Losing a loved one can feel like losing a part of yourself. It’s not just the grief and emotional pain that make it difficult, but also the feeling of losing your sense of self. In Season 1 of the Death Dhamma Podcast, Dr. Seth Zuihō Segall describes grief as a kind of protest or non-acceptance of loss. Someone whom you cherished or who was inextricably bound up with your well-being is gone. And part of that loss can be an understanding of who you are in this world. Or at least, who you think you are in this world. You built a self that was based on your relationship with another—spouse, partner, friend, or sibling. When a loved one passes away, you are confronted with the fact that the role you played in their life no longer exists.
It is not wrong or bad that you have a sense of self. You need a sense of self for all of the practical aspects of your life. Your sense of self helps you to navigate the world you live in.Your sense of self helps you to understand who you are, what you believe in, and your place in the world. This sense of self is shaped by your experiences, relationships, and interactions with others. When you lose someone, you love, this sense of self is impacted in profound ways, making the loss even more painful.
While my husband and I journeyed through his terminal illness together, he insisted that I stay as professionally active as possible. This was a wise move on his part. After he died, I recall being confronted with my own attachments. I missed him, I missed our life together, I missed the future I thought we would have, and, in some ways, I did not know who I was. It was tremendously helpful that my entire life had not been about being his caretaker. There was at least a part of myself that retained some continuity. I still grappled with who I was and what my life would be. I needed to think of myself in a different way. I was encountering the impermanence of self.
One reason why having a strong sense of self makes the loss of a loved one more painful is that it creates a strong attachment to that person. When you love someone, you invest a lot of yourself in that relationship. You form a deep emotional connection with that person, which becomes a part of your sense of self. When that person is no longer there, you feel like a part of yourself is missing, leaving you feeling lost and adrift.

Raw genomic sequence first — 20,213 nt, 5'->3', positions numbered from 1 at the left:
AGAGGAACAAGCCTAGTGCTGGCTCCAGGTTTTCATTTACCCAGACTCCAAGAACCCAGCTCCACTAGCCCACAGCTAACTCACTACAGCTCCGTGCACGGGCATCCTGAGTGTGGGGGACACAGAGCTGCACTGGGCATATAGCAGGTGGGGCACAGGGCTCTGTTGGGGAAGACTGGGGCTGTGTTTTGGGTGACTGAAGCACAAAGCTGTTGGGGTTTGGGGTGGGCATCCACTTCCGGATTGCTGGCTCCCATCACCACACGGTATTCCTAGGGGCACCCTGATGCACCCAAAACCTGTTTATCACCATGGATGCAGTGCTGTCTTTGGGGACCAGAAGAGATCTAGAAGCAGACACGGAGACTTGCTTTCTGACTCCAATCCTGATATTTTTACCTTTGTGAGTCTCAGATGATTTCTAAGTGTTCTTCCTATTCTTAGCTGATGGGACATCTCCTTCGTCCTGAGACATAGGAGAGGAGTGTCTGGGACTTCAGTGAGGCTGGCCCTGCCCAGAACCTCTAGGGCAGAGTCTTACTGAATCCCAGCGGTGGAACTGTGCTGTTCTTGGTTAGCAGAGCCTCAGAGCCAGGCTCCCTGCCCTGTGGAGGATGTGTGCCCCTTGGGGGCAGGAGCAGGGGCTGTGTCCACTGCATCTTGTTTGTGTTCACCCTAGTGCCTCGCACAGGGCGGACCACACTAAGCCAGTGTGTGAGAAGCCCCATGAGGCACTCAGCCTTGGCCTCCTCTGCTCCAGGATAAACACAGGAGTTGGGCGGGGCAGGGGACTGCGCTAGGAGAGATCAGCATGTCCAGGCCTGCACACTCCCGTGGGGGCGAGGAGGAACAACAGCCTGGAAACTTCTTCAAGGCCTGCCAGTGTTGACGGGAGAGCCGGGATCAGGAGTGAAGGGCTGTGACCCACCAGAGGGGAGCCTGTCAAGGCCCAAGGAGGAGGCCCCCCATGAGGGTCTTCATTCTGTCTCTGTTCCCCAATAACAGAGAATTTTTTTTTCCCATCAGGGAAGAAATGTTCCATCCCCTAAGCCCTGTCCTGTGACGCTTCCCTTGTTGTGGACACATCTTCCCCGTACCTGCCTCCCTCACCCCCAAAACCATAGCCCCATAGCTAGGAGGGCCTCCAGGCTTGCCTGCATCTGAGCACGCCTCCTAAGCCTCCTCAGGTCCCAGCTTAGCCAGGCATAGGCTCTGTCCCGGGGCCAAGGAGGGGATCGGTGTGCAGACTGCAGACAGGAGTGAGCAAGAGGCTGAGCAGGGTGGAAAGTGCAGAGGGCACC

Part of that experience of loss comes from the change in a role that you filled. You were a spouse, or partner, or friend, or sibling. In some ways, this role will continue to exist. The death of your loved one does not mean that you were not a spouse, or partner, or friend, or sibling. You were. Now you are something different. When your loved one was alive, some part of your role was in context to that person, to that relationship. The context has changed.
Letting go of who you are in relation to a deceased loved one is a difficult but necessary process. It is also an opportunity to rediscover yourself. You can use this time to reflect on your values, interests, and goals without the influence of the person you have lost. This shift in perspective can be transformative and can help you grow and evolve as an individual. You might find yourself participating in activities that are new. Perhaps seeing movies that pique your interest and eating food that did not agree with both of you.
I did not throw away my complete sense of self and you won’t either. A strong sense of self can also be a source of strength during times of loss. Leaning on my professional self was helpful. It gave me something familiar, something that felt stable when the grief was intense. Your sense of self can help you remember the person you lost and the memories that you shared. It can also give you the strength to move forward and find meaning in your life. Remember that your sense of self is dynamic and adaptable, and you can find new ways to rebuild and move forward after a loss.
You do not need to completely reinvent yourself. You will draw on your old self to develop a new sense of self. The more that you try to stay in your old role of spouse, or friend, or sibling, the more you will suffer. Still, you have knowledge, expertise, values, and interests. Let these guide you as you build your new life. Let these contribute to that practical and necessary sense of self. The one that will help you navigate your new life. The one that will help you as you lovingly remember your loved one, and bravely continue on with your life.